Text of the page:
That stuff, in a strategy I always find both disorienting and germane, is what makes up the physical approaches to the films themselves—the objects precede their context, plucked from the innards of the films, and become collectible totems that you can’t really collect: the room full of pearl-covered bunnies, replete with baskets of multi-hued teardrop pearls, is peppered with the not-so-seldom squawk of the museum guard scolding people not to touch. One itches to touch.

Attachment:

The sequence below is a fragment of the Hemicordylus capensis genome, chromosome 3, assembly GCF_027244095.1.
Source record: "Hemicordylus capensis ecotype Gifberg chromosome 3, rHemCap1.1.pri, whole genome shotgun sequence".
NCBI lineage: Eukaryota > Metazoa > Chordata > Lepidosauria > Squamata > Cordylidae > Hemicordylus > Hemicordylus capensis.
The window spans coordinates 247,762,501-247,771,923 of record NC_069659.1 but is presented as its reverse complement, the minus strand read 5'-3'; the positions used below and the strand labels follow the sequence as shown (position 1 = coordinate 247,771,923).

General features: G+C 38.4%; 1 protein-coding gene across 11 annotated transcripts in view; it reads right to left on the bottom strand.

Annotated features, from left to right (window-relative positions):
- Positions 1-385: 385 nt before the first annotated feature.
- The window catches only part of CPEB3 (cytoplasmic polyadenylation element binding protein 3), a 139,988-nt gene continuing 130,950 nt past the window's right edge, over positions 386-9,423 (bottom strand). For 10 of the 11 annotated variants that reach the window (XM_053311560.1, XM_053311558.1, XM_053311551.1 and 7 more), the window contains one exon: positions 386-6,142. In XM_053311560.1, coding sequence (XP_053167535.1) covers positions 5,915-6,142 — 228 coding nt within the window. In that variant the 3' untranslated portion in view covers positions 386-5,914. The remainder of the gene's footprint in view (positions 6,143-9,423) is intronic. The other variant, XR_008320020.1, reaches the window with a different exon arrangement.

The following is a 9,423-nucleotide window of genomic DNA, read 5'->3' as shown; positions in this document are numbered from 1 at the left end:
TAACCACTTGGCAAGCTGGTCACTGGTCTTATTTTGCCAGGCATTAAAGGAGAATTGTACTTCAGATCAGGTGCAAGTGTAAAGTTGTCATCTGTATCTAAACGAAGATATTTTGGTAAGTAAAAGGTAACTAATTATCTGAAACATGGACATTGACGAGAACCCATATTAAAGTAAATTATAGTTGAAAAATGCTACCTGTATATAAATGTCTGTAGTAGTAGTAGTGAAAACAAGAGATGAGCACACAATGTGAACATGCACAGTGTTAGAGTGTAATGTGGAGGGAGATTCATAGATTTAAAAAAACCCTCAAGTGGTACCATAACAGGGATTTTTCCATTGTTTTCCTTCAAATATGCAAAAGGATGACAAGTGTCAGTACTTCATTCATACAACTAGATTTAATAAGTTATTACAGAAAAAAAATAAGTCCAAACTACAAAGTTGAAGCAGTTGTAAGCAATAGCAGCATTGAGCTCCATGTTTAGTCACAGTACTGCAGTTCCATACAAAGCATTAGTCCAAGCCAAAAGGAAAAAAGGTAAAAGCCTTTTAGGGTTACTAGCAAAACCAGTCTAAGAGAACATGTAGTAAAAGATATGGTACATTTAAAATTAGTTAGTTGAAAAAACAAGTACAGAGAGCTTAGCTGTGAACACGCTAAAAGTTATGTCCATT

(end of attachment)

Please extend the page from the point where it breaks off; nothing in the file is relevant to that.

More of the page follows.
Splendidly normal objects that are in constant mindless mechanical motion—ceiling fans spinning, frying pans catching drops from the ceiling, an air conditioner whose condensation waters a plant, a pony tail bobbing as if in a rhythmic jog—struggle with their own inner tormenting itch: they yearn to break free from the inconvenient physical matter that forms them and the context that defines their purpose in the world of humans. Matter changes forms all around them—liquid into gas, gas into liquid, liquid into solid—when, they seem to wonder, will it be their chance to transform? Perhaps that is the real purpose of the Sisyphean drudgery that the films display in kaleidoscopic detail; by mutating these objects beyond our earthly comprehension, the artist and her unlikely cast of cohorts attempt to achieve something transcendent and primal: to set these objects free.